New York City Central Park Running

Definitely on my bucketlist to run in Central Park. Traveling back to NYC for a work trip provided the perfect opportunity last month. The park isn't actually as big as I had imagined. I was able to the whole park in a nice 10K loop. Best part was being able to stop and take photographs - run sightseeing as I like to call it! :-)

Running in Central Park. #bucketlist #justrun #justbreathe





Marlene named 2015 All American in Long Course Aquabike

Super thrilled to be named All American for the 2015 Season in Long Course Aquabike! Definitely icing on the cake after winning Aquabike Nationals back in September 2015. Final ranking is 2nd in the Nation in age group! Long course Aquabike is a 1.2 mile swim followed by a 56 mile bike - so much fun!

On the triathlon side, I ranked in the top 18% percentile in the Nation for 2015 age group races. Excited to see what the 2016 will bring!

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33rd Annual 2016 Kaiser Permanente Half Marathon: Personal Record 1:49:18

It feels like I have been trying to learn to run for as long as I can remember. Back in high school when I played lacrosse, I remember during team practices being one of the last girls circling the track during run training. I though the kids on cross-country team were crazy - a sport in which running was the actual sport - not just part of the training.

I knew leading up to this race that I wanted to invest in more running training compared to 2015. A year ago, I had good intentions - weather and life seemed to get in the way. This year, I started earlier - around November'ish. I realized that I would have to cut back on the biking and swimming in order to make time to up the run frequency. I started with adding the long runs on Sunday mornings, which used to be my 'long' bike ride day. Since the weather got crappy with El Nino, giving up the bike wasn't that problematic. The long runs started at 7 miles, building to 8 - 10, then 11-14. In past years of training, I never had enough runaway to build up to that distance. I also increased the run frequency from, sometimes only once per week during tri season, to 3-4 times per week. The first week in January, I spent 8 days in China and was able to pull up some treadmill runs. Probably most crazy to my pre-race build-up was 4 nights in Las Vegas the week prior to the event - that was a true test. I managed 2 treadmill runs (barely awake). I was concerned that this long week would affect my event performance. However, maybe it had the opposite effect in that it as a forced taper. 

Now comes race day - I learned from last year that the parking lots on Great Highway fill up really fast. I awoke at 4AM and was in the parking lot as one of the first around 5:30AM. I chilled in my car for a bit - took some pictures and then headed off to the shuttle bus into the park to the race start. 

I had one goal for this race: come in under the 2 hour mark and don't bonk at Mile 8 - like in my 3 previous attempts at the race. Doing the math, 2 hours is a 9:09 pace. Given that the large race tend to run long on course distance, I knew I would have to aim for a little under that pace in order to guarantee the under 2 mark. I did my 20 minute warm-up - felt decent and got to the starting line pumped up.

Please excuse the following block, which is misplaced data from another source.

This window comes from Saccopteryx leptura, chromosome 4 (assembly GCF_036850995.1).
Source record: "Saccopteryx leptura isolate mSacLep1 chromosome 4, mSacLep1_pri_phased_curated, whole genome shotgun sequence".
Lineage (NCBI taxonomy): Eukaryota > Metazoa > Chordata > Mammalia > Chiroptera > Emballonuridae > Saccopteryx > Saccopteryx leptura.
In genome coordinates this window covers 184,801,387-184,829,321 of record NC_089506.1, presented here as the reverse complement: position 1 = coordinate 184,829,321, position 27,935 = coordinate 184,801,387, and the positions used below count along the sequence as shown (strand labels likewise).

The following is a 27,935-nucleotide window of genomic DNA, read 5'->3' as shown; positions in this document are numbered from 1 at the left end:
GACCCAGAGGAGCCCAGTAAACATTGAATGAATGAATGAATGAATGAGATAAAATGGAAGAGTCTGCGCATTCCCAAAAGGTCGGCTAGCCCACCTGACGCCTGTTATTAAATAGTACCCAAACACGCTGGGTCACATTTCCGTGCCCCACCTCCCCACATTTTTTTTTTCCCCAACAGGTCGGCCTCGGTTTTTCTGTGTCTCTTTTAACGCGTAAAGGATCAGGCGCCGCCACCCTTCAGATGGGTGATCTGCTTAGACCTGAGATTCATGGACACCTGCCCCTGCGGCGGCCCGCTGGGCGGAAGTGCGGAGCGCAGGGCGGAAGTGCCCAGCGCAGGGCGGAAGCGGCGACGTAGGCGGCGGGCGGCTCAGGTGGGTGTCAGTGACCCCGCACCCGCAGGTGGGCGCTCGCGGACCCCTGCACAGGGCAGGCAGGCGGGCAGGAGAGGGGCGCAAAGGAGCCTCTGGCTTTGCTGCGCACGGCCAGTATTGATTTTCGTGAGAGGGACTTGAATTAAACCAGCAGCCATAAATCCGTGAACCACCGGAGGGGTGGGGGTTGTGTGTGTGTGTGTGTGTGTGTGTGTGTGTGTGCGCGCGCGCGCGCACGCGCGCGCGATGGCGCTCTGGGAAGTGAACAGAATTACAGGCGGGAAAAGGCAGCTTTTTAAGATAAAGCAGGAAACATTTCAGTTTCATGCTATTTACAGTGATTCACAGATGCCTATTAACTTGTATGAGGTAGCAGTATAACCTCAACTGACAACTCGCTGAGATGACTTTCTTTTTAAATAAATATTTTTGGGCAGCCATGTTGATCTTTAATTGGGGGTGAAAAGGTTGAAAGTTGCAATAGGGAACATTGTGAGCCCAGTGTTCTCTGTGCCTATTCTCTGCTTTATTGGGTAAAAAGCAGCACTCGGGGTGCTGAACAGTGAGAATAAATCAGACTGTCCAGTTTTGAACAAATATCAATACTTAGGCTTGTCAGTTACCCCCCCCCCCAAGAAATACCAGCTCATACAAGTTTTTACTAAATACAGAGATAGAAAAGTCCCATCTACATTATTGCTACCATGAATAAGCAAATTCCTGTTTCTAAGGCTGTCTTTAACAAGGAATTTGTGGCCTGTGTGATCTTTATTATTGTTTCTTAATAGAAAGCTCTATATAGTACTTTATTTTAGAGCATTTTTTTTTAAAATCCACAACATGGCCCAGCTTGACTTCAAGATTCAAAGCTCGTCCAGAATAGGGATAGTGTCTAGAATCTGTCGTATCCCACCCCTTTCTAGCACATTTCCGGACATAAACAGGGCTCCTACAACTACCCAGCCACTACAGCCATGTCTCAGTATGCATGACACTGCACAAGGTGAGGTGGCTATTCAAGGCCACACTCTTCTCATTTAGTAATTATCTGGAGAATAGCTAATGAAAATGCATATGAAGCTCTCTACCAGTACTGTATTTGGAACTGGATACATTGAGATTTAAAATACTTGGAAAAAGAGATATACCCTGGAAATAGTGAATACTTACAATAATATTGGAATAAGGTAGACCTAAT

As the race started and progressed, my pace was faster than I thought I would have - I started around 8:30 and kept descending. As I neared the Great Highway and the start of 7 mile, I did fear that everything would blow up. I tried some different techniques which I believe contributed to a better outcome - to start, I hydrated and eat even more prior to race start. During the race, I grabbed water and actually drank it. This is something that I never have done in the run leg of triathlons - I think I need to start it though - worked great. Also, last year, I didn't take my first gel until Mile 7. By that point, I was 1 hour in and totally bonked. This race, I did the first gel at the 30 minute mark, which is always what I do on my training runs. Then I did another gel at the 1:15 mark. I do believe the nutrition and hydration plan allowed me to complete the last miles with minimal suffering. I employed some major visualization techniques from Mile 8 onwards. On the Great Highway, there are a series of traffic lights. My technique was to stare at the light and repeat the color in my mind as the mantra. Then on to the next light. Hyper focus. Although the scenery is gorgeous with the beach and Pacific Ocean to your side, I couldn't fixate on that. Around mile 10, I realized that I was going to be able to pull this off - the under 2 hour mark. By the last .5 mile, I picked it up to get under 1:50. The last .25 mile, I hauled butt as it is slightly uphill. When I finished, I was so stocked and amazed that I had achieved a 8:16 pace. Prior to this training, I couldn't even get close to that on a standalone 10K. Here's how I will some it up:

Transcendence to teal: knowing that you are happy at the same time happiness is going on around you. How to run a race: first: run with your legs, second: run with your mind, third: run with your heart. You will always win - this is why I race. 2016 Kaiser Half Marathon:1:49:18, 8:16 min/mi. Personal record. Happy Valentine's Day !  #trimom #kaisersfhalfmarathon #goteal #pr #goalsetting #defeatmile8 #fitafterfour #thegoodlife 

Time: 1:49:18
Pace: 8:16 min/mi





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